ECE faculty receive CAREER Awards
- Deming Chen plans to concentrate on the study of nano-centric design methodology for nanoscale FPGAs.
- Xiuling Li will research a new type of nanotechnology building block, a compound semiconductor nanotube.
- Matthew Frank will focus on system support for implicitly parallel programming, a strategy for performing large, complex tasks faster.
ECE assistant professors Deming Chen, Matthew I Frank, and Xiuling Li recently received Faculty Early Career Development (CAREER) Awards from the National Science Foundation (NSF). CAREER awards are highly sought after and highly competitive and are presented to untenured faculty with assistant professor standing who are in the early stages of their careers.
Qualified candidates must successfully integrate research and education in their proposals, which if accepted, allow them the opportunity to receive as much as $400,000 in research funding over a five-year period. Since 1996, 24 ECE faculty members have been awarded the CAREER Award.
"There are many new professors these days," said Chen. "So, as a result, this award is getting quite competitive. I’m very grateful to win, as it’s my first try (at applying). It looks like NSF liked the idea, the topic, and the approach of my proposed research."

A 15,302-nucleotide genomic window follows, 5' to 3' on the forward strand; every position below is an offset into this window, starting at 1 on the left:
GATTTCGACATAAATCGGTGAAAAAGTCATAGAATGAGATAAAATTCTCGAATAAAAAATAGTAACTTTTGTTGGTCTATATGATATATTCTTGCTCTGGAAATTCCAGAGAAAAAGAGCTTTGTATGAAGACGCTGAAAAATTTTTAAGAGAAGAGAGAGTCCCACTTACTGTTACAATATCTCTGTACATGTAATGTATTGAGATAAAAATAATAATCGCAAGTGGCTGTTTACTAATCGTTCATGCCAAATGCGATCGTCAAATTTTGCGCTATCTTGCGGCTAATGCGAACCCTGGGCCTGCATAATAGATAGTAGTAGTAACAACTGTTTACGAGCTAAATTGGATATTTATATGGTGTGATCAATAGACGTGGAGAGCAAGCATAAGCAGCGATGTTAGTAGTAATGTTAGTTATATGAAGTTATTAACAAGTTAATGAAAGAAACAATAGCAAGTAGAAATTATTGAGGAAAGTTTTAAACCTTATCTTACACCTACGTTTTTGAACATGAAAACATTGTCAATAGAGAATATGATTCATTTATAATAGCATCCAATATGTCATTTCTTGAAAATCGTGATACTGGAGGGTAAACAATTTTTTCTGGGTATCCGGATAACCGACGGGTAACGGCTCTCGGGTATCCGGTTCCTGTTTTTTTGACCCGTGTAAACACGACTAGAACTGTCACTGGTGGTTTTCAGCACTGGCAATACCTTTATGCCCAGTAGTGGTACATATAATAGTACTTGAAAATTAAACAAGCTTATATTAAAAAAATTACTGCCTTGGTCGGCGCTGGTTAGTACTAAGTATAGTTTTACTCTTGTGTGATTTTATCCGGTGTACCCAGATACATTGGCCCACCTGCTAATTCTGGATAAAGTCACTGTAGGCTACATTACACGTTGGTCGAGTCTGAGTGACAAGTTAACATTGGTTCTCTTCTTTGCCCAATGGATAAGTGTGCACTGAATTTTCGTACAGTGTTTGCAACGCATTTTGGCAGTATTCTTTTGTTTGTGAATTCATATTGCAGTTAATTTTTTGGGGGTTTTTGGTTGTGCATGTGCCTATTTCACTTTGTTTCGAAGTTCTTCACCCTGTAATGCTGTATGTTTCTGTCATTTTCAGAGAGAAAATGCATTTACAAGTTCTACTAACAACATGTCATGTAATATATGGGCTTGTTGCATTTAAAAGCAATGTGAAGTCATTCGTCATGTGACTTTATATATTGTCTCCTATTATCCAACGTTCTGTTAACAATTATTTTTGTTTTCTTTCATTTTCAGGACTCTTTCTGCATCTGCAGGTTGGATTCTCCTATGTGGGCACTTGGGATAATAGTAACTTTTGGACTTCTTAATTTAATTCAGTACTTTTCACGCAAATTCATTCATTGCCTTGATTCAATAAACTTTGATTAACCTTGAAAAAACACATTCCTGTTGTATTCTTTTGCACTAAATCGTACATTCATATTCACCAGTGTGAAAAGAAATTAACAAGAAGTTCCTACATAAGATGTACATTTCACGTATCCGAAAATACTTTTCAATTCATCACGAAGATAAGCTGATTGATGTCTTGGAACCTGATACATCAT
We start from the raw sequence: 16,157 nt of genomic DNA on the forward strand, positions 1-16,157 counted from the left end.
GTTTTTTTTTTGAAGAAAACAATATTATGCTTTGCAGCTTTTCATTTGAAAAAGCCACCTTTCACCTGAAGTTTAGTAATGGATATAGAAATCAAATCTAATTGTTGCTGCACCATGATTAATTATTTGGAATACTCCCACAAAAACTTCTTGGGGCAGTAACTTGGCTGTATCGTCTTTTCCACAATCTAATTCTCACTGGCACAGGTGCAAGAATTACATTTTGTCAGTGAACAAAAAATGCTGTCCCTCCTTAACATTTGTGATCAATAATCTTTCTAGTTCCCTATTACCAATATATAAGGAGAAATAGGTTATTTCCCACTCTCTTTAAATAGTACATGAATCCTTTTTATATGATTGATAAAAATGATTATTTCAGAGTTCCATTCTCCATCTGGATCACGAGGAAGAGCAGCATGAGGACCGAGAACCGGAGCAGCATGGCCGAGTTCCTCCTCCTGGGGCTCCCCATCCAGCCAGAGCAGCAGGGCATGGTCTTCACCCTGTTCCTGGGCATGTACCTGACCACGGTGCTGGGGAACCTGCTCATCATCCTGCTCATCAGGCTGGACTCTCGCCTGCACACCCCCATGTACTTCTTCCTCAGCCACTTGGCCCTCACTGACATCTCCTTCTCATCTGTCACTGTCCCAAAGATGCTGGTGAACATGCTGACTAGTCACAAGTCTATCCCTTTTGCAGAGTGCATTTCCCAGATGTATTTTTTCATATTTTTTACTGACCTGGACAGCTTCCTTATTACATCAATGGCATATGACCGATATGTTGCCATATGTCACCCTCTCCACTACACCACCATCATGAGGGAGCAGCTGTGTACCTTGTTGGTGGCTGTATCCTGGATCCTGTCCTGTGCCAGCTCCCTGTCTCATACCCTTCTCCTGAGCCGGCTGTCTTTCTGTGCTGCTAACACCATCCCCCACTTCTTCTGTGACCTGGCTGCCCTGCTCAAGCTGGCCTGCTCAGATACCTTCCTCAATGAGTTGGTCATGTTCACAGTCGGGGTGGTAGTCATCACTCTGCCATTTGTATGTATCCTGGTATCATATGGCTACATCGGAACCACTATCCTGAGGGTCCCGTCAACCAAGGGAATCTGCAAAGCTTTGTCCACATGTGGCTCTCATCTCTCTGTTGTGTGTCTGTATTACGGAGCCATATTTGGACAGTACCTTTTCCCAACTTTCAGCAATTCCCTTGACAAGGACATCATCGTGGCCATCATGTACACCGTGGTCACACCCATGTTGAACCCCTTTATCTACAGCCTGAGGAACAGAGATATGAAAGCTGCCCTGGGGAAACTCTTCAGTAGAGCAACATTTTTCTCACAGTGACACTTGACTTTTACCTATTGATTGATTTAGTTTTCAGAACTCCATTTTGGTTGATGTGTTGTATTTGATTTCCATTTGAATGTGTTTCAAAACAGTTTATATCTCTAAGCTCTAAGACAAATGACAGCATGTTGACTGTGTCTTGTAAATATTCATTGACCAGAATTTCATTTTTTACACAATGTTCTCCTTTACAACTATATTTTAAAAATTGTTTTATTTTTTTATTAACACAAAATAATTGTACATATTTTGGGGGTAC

Chen, who is focusing on circuits and computer engineering related to computer-aided design, said each applicant is allowed three chances to apply and win the one-time award.
The NSF division of Electrical Communications and Cyber Systems (ECCS), under which Li applied, honors approximately 10 to 12 percent of applicants each year with the CAREER Award. "I was really happy to have received it," said Li.
Li, who has been at Illinois for a year now, said she is grateful to many of her senior colleagues who enthusiastically gave her feedback on her proposal. "They were all so willing to help. Those I contacted gave me tips on how to write it," she said. "Some of them even took the time to edit the proposal. I really appreciated that."
Chen, who said working on a proposal at this level requires a significant amount of time, also received extensive feedback from colleagues. "At least you have some support during your career as an assistant professor," said Chen of the award benefits. "Hopefully this funding can help me to focus on a specific area as a leading expert."
Chen, who won the CAREER Award through the division of Computing and Communications Foundations (CCF), said he plans to concentrate on the study of nano-centric design methodology for nanoscale FPGAs. "When we design the circuit, because it’s so complex, people need to use computer software to help," he explained. The goal, according to Chen, is to better optimize the design software tools - called electronic design automation, or EDA - so the target design can be smaller, faster, use less power, and provide more reliability.